I’m from Virginia, however, I claim California as my home, too. Basically, I was Continue reading

Homer Simpson will broadcast live, with some motion-capture help

simpsonsThe Wrap is reporting that Homer Simpson will broadcast live, with some motion-capture help!

In the episode, Marge, Lisa and Bart will turn the show over to the family’s patriarch, who will take a break from stuffing his face to comment on the events of the day live during both the East Coast and West Coast broadcasts, Fox revealed on Tuesday. Executive Producer Al Jean told us much more on a phone call immediately following the announcement — for example, how in the world they plan to pull this thing off.

You can read the whole article here.

David Rodriguez

What is your name and your current occupation?
Hey, I’m David Rodriguez and I’m currently a Freelance Animator at Halon Entertainment.  Working on a “Shhhhh” project.
What are some of the crazier jobs you had before getting into animation?
I haven’t had any real “crazy” jobs, I would say mostly jobs you typically get when your young looking for work.  My very first job was when I was 18 years old working at Toys R US.  I was running on the main “Boys World”  that was fun.  Then after that I worked in Shipping & Receiving for some wholesale company.  Very boring and physical work.  I didn’t last there too long.  I wouldn’t take a job like that again.  You do too much for too little.  After that, I landed a job at a doctors office as an office clerk while I was attending college.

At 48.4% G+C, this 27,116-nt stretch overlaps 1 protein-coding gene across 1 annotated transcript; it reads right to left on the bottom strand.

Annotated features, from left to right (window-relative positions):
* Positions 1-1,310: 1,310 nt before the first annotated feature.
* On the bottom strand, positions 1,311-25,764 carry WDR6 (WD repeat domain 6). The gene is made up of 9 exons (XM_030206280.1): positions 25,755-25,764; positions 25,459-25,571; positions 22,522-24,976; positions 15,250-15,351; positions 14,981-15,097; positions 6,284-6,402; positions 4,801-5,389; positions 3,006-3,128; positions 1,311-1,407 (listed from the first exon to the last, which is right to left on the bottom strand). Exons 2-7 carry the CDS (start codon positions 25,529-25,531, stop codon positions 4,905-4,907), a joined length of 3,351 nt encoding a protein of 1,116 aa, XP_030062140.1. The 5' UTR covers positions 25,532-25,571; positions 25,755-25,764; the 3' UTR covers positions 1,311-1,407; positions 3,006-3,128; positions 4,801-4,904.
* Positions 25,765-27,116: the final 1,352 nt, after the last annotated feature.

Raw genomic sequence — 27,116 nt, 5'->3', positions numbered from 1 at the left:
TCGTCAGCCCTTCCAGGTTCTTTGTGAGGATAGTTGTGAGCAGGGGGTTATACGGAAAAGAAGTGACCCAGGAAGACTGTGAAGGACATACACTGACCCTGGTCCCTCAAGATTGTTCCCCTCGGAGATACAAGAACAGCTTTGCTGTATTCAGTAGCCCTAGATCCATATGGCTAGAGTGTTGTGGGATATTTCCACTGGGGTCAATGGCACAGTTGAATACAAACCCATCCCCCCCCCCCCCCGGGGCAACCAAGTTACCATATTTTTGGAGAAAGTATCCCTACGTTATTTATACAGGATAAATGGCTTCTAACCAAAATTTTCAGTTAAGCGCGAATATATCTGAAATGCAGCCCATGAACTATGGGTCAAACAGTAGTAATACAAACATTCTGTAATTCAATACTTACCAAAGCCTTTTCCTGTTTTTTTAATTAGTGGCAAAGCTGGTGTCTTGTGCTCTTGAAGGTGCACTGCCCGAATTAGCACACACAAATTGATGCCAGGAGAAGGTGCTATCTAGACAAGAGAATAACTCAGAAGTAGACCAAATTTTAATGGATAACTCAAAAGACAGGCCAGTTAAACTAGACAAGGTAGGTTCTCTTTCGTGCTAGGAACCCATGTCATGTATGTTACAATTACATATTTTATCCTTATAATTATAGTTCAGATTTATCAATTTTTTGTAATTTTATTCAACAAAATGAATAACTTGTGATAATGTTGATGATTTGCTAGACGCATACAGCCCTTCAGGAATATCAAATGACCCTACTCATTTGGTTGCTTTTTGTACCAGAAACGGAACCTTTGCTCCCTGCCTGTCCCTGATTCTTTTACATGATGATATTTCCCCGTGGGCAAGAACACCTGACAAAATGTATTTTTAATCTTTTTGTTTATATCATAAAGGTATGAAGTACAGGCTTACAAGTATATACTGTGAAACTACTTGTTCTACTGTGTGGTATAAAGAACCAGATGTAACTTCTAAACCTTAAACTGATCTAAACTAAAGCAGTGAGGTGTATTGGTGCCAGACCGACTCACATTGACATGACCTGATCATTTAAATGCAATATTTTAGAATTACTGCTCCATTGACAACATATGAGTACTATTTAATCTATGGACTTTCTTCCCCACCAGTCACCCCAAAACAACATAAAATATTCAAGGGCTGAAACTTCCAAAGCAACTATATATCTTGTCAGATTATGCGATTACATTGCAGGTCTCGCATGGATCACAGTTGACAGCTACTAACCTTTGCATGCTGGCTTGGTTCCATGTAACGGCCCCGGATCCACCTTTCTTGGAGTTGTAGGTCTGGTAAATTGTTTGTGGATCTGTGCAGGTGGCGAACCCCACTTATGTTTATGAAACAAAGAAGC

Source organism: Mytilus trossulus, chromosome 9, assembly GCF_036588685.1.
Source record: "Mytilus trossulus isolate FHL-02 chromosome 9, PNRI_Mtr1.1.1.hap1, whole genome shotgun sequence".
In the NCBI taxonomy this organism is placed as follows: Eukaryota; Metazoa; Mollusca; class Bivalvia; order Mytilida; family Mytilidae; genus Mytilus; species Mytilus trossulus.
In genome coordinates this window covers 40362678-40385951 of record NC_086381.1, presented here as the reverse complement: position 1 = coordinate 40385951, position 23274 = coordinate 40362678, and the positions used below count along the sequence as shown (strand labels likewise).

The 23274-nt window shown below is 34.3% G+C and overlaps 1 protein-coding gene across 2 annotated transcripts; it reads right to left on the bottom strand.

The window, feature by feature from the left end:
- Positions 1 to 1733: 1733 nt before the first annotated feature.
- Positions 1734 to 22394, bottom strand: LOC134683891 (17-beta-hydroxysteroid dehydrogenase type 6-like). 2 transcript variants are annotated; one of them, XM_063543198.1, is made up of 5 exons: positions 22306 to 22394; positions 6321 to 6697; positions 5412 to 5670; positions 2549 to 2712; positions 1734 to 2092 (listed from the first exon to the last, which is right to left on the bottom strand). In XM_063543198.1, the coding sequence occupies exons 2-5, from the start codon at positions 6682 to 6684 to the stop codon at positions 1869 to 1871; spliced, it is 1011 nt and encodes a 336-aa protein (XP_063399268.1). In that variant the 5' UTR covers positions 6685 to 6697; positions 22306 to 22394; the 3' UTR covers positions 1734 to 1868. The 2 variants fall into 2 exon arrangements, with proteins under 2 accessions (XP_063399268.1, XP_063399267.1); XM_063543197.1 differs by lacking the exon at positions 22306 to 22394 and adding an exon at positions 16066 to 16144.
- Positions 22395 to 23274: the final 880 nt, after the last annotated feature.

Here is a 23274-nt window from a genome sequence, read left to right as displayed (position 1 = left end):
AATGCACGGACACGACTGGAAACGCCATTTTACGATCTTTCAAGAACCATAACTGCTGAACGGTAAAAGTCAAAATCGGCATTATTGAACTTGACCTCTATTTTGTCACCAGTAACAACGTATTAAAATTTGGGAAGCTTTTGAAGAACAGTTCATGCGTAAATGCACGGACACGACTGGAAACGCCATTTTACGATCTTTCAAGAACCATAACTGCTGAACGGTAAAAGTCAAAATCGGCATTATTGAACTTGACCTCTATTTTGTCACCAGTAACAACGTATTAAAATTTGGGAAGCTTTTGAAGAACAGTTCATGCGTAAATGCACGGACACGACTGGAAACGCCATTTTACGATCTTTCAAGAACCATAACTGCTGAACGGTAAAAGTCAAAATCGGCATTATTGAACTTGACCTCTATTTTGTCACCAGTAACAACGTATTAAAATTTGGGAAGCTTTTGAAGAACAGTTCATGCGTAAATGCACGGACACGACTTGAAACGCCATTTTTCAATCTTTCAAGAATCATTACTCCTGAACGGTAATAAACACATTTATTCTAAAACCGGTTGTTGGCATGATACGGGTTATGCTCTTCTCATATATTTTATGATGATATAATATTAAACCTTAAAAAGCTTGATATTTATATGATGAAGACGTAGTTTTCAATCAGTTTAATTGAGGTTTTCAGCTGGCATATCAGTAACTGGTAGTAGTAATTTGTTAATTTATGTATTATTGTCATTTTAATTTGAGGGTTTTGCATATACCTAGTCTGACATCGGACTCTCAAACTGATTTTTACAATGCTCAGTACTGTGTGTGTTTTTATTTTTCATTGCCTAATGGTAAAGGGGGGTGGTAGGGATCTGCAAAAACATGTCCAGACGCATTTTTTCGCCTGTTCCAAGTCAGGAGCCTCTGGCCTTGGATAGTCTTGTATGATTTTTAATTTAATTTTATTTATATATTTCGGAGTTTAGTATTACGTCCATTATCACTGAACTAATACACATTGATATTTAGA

What are some of your favorite projects you’re proud to have been a part of? 
I would say my very first animation project I landed.  I got to work for Start Wars: Unleash The Force II.  That was lots of fun.  But I guess any animation project I work on I feel proud of.  Even now, working on Previs. makes me feel like I’m helping the director bring his ideas to life.   I also worked on Piranha 3D movie and some other small video game titles.

How did you become interested in animation?
I would say the very first time I saw Toy Story in theaters. Ever since then I wanted to know how 3D animation was made.  In some weird sense it felt like Continue reading